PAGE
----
The negative consequences of anger and violence for their targets should be obvious. But it is worth noting also how some contemporary psychological and biomedical research concurs that anger and hostility have a negative effect on the angry one’s own well-being, a key concern of these texts. Psychological and medical researchers have observed a significant correlation of anger not only with self-destructive behaviours like bulimia, but with physiological illnesses like heart disease and diabetes.

As for the disengaged Buddhists’ disregard for material goods, it seems confirmed by the theory of the hedonic treadmill (which I briefly discussed a long time ago.) That is, any perceived gain in happiness from increased income is temporary at best, confirming the Rajja Sutta’s claim that “not a mountain of gold would suffice for one”. Philip Brickman and others found that lottery winners were neither happier than a control group, nor showed a significant increase in happiness from before they won the lottery. At the collective level, when a state’s GDP rises, Richard Easterlin and others found that there is a short-term boost in happiness but the long-term relationship is nil – whether the country was rich or poor to start with.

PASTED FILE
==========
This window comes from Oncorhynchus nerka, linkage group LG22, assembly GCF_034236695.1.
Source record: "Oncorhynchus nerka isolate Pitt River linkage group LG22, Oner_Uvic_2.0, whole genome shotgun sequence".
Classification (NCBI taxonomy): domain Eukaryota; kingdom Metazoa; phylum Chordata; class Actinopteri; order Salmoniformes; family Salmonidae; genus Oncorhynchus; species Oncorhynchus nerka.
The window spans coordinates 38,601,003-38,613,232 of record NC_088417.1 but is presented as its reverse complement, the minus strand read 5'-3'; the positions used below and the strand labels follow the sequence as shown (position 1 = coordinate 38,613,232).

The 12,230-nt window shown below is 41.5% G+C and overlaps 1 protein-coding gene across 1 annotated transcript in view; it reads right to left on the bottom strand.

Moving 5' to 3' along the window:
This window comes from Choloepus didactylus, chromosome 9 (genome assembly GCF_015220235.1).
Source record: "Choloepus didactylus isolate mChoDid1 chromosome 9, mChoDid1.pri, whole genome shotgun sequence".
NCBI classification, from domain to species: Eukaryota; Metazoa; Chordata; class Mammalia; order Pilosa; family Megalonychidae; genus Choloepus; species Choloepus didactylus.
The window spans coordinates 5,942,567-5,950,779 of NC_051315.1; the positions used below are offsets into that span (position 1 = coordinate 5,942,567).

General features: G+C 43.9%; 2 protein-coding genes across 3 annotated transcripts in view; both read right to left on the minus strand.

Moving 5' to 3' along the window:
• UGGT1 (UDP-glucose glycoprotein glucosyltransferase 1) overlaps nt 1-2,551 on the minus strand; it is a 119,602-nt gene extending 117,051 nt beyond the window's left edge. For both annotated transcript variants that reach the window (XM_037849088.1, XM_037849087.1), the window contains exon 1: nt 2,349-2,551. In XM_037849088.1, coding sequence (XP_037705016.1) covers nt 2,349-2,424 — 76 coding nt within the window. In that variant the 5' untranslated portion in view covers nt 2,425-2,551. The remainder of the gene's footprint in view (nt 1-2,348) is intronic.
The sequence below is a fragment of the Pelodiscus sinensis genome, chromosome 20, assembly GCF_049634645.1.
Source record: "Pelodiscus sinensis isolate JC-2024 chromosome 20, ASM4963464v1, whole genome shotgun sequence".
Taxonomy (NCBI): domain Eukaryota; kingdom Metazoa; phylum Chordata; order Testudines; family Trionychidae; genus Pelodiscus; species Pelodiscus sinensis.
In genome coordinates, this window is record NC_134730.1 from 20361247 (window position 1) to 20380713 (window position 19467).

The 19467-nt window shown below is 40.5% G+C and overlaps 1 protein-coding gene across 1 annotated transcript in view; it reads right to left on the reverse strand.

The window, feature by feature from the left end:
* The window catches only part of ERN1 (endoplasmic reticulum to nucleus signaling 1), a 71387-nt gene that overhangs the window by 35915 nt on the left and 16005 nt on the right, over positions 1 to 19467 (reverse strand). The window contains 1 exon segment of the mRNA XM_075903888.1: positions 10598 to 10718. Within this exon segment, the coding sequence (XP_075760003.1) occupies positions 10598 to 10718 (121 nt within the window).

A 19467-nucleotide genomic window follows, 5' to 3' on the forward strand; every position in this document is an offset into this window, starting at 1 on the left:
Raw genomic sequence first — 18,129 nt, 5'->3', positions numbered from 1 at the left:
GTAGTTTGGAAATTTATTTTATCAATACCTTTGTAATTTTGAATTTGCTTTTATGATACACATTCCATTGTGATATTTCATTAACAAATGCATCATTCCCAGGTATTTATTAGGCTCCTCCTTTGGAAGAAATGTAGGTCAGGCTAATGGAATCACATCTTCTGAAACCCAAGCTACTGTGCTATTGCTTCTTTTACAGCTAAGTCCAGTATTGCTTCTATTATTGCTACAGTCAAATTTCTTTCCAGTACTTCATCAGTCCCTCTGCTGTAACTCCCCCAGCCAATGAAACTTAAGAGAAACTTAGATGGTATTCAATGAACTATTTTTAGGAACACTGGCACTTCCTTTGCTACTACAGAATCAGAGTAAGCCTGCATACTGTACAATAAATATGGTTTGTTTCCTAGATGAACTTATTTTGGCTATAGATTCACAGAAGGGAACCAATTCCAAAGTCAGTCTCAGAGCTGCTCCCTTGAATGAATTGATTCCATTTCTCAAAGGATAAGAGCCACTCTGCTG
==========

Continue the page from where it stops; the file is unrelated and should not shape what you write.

The implications of these studies are debated, but they should give us pause before dismissing the disengaged Buddhists’ arguments that the goods of politics are not as important as we think they are. The Thai-born behavioural economist Nick (Nattavudh) Powdthavee makes the connection explicit: he told his 90-year-old Thai Buddhist grandmother about the findings of the happiness literature and she replied “Tell me something I don’t already know.” And so, he came to think: